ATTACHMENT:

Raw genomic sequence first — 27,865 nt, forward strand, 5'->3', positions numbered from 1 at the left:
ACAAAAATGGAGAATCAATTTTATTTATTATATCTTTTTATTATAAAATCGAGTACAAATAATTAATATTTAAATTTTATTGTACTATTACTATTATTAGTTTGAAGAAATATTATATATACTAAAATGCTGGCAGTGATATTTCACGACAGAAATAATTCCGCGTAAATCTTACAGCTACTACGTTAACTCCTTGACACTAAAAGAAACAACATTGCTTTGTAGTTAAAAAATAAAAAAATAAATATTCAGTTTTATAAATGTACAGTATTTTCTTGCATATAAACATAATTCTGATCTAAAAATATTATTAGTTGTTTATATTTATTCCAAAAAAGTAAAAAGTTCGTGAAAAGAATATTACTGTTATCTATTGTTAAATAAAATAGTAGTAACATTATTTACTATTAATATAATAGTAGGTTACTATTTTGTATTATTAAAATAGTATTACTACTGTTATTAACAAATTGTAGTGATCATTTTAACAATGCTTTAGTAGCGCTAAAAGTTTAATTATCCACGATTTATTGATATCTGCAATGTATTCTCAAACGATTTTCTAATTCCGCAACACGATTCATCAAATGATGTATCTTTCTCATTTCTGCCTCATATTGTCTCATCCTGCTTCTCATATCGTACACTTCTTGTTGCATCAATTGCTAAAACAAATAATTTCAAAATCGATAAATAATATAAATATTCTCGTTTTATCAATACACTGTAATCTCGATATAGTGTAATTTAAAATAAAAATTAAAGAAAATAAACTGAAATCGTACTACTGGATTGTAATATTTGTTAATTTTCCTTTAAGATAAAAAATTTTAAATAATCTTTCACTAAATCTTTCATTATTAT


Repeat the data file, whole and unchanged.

Raw genomic sequence first — 27,865 nt, forward strand, 5'->3', positions numbered from 1 at the left:
ACAAAAATGGAGAATCAATTTTATTTATTATATCTTTTTATTATAAAATCGAGTACAAATAATTAATATTTAAATTTTATTGTACTATTACTATTATTAGTTTGAAGAAATATTATATATACTAAAATGCTGGCAGTGATATTTCACGACAGAAATAATTCCGCGTAAATCTTACAGCTACTACGTTAACTCCTTGACACTAAAAGAAACAACATTGCTTTGTAGTTAAAAAATAAAAAAATAAATATTCAGTTTTATAAATGTACAGTATTTTCTTGCATATAAACATAATTCTGATCTAAAAATATTATTAGTTGTTTATATTTATTCCAAAAAAGTAAAAAGTTCGTGAAAAGAATATTACTGTTATCTATTGTTAAATAAAATAGTAGTAACATTATTTACTATTAATATAATAGTAGGTTACTATTTTGTATTATTAAAATAGTATTACTACTGTTATTAACAAATTGTAGTGATCATTTTAACAATGCTTTAGTAGCGCTAAAAGTTTAATTATCCACGATTTATTGATATCTGCAATGTATTCTCAAACGATTTTCTAATTCCGCAACACGATTCATCAAATGATGTATCTTTCTCATTTCTGCCTCATATTGTCTCATCCTGCTTCTCATATCGTACACTTCTTGTTGCATCAATTGCTAAAACAAATAATTTCAAAATCGATAAATAATATAAATATTCTCGTTTTATCAATACACTGTAATCTCGATATAGTGTAATTTAAAATAAAAATTAAAGAAAATAAACTGAAATCGTACTACTGGATTGTAATATTTGTTAATTTTCCTTTAAGATAAAAAATTTTAAATAATCTTTCACTAAATCTTTCATTATTAT